What’s the point of acupuncture?
Was that horribly cheesy? Apologies, I just had my first acupuncture experience recently and, boy, was it completely different than I had expected.
Acupunctural therapy was as foreign to me as the history surrounding it. As a staple of traditional Chinese medicine, acupuncture focuses on treating the body holistically to improve overall health. Acupuncture has been practiced in China for hundreds of years and focuses on the flow of Qi (energy) in the body. So, when you complain about pain in your hip, the goal is to treat the whole body to improve the flow of Qi, which will in turn help improve your hip. In preparation for this post, I looked up “acupuncture” on Wikipedia… here’s a snippet:
Acupuncture is a pseudoscience because the theories and practices of TCM [traditional Chinese medicine] are not based on scientific knowledge, and it has been characterized as quackery.
The doctor I visited, let’s call him Dr. Shen, greeted me outside of his small office. I walked into the vestibule and took a seat by his makeshift desk (a small shelf) as he asked me a series of questions.
Dr. Shen: What brings you here today?
Me: Shoulder pain or, more accurately, chronic shoulder soreness (more here).
Dr. Shen: Okay, I see your chart, tell me about it.
I give him a short summary of my shoulder soreness and then somehow, we speak about every part of my body but my shoulder.
Dr. Shen: Do you sleep well?
Me: It’s probably not the best.
Dr. Shen: You are probably tossing and turning problems over in your mind throughout the day. You don’t need to worry so much. Do you fall asleep well?
Me: Yes, I fall asleep easily.
Dr. Shen: Good! You have good energy. You could use more muscle though.
Dr. Shen: Do you have a good appetite?
Me: It’s probably normal.
Dr. Shen: I think it could be better.
Dr. Shen takes my pulse.
Dr. Shen: Hmmm. You have weak reproductive health. We put the needles, so they focus on your uterus.
And with that, I was told to undress, lie on the bed in the middle of the room, and place the white sheet over my torso.
Dr. Shen explained that the needles may cause a feeling of pressure but shouldn’t hurt in any significant way. He started by taking the thin needs and popping them into my right calf.
Dr. Shen: All acupuncturists have their specialties, but I like to put the needles in the most distal parts of the body, like below the knees and elbows.
Dr. Shen: Everything is connected. You can’t heal the shoulder through the shoulder, you have to focus on the whole system.
Dr. Shen: First, we will start with the “yin.” When a Chinese farmer is working in the field and bending over, his head and back are darkened by the sun, but the inside of the body—stomach, forearms—are protected in the shadow. The “yin” is light and the “yang” is darkened by the sun. Yin and yang make balance. When we put in the needles, we put in some in the dark and some in the light for balance.
Dr. Shen: I will fix your shoulder. You cannot get this treatment from anyone else and I am going to give you this treatment. But if you only come once, it is only one treatment. You need many treatments, ideally twice a day. Laughs. But most people come once a week. You should come for five, ten, and many more treatments. If you only come for one treatment, it is just one treatment.
About 40 needles later (in both calves, arms, face and the top of my head [!!]), Dr. Shen placed a heat lamp by my stomach (for circulation apparently) and told me that he would be back in 15 minutes. Surprisingly, I fell asleep with needles in my face and had a very restful nap. I was startled by the clock alarm and my heart raced as I remembered that I was covered in needles. I jerked my arm and felt a prick. Luckily, it seemed that there was no damage except momentary shock and temporary discomfort.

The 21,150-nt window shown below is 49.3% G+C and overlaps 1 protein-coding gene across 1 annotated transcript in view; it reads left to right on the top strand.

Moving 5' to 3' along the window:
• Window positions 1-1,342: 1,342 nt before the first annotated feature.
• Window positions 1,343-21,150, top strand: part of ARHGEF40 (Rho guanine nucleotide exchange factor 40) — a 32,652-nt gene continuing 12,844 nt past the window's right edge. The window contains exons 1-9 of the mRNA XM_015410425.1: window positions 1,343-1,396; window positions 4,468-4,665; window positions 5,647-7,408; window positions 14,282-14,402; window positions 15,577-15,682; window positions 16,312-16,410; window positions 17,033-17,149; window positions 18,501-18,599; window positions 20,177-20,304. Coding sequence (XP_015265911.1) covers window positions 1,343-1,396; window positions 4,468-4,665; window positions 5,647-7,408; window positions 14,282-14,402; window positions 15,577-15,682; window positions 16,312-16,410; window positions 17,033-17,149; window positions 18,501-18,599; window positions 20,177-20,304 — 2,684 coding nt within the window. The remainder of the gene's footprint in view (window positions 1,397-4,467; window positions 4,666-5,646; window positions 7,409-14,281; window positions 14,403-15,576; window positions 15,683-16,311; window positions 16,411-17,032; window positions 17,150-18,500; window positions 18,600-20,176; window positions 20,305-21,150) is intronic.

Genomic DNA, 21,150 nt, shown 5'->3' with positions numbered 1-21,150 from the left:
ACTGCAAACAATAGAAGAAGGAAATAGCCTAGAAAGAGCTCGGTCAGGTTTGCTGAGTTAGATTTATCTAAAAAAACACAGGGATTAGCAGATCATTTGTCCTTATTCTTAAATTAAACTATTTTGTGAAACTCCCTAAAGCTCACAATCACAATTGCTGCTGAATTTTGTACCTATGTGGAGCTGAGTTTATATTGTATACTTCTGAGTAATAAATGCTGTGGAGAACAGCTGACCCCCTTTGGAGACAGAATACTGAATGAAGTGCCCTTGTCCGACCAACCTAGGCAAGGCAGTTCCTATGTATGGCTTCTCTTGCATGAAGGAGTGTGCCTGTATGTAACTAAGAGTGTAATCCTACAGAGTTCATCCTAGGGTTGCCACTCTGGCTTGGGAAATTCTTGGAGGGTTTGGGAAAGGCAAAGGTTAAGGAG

For part two of the procedure, I turned onto my stomach, so Dr. Shen could put a few more needles into my legs, and then he surprised me by telling me that we were going to do cupping therapy. Sixteen cups (pictured above) were individually placed on my back and a small vacuum was released to create a sensation of gentle pressure. Dr. Shen explained that the pressure would help improve the blood flow. It felt strange, but not unpleasant.
Next, Dr. Shen said that to help my shoulder that he would apply heat to the body. He placed more sheets on top of me, which covered all parts including my head (I was face down, head cradled), which made me feel a bit like a well-looked-after cadaver on a mortician’s table. Then, he laid a very large heating pad over the length of my back, which would have lulled me to sleep if the good doctor did not perform his final trick. Because I was face down on the bed, I cannot confirm exactly what Dr. Shen did, but it seemed (through my internet searches) that he applied moxibustion heat therapy — a type of aroma, heat therapy in which the dried plant material “moxa” is burned near the surface of the skin. The smell was strong and earthy, and the heat was intense, but not uncomfortable. If anything, it was just a surprise!
The whole treatment lasted around 90 minutes. When I signed up for acupuncture, I imagined I would get some needles and feel a certain way. However, what I got was a list of all that is wrong with me, needles (as expected), cupping, and heat therapy — wow!
If you follow my blog, Dear Reader, you may have noticed that I use the word “experience” liberally, but, wow, my appointment with Dr. Shen was certainly an experience!
… I will probably be a repeat customer….
P.S. UPDATE the cupping left a mark! It didn’t hurt or cause any discomfort, but the marks lasted for a few days afterwards… next time I’ll skip the cupping. You have been warned!
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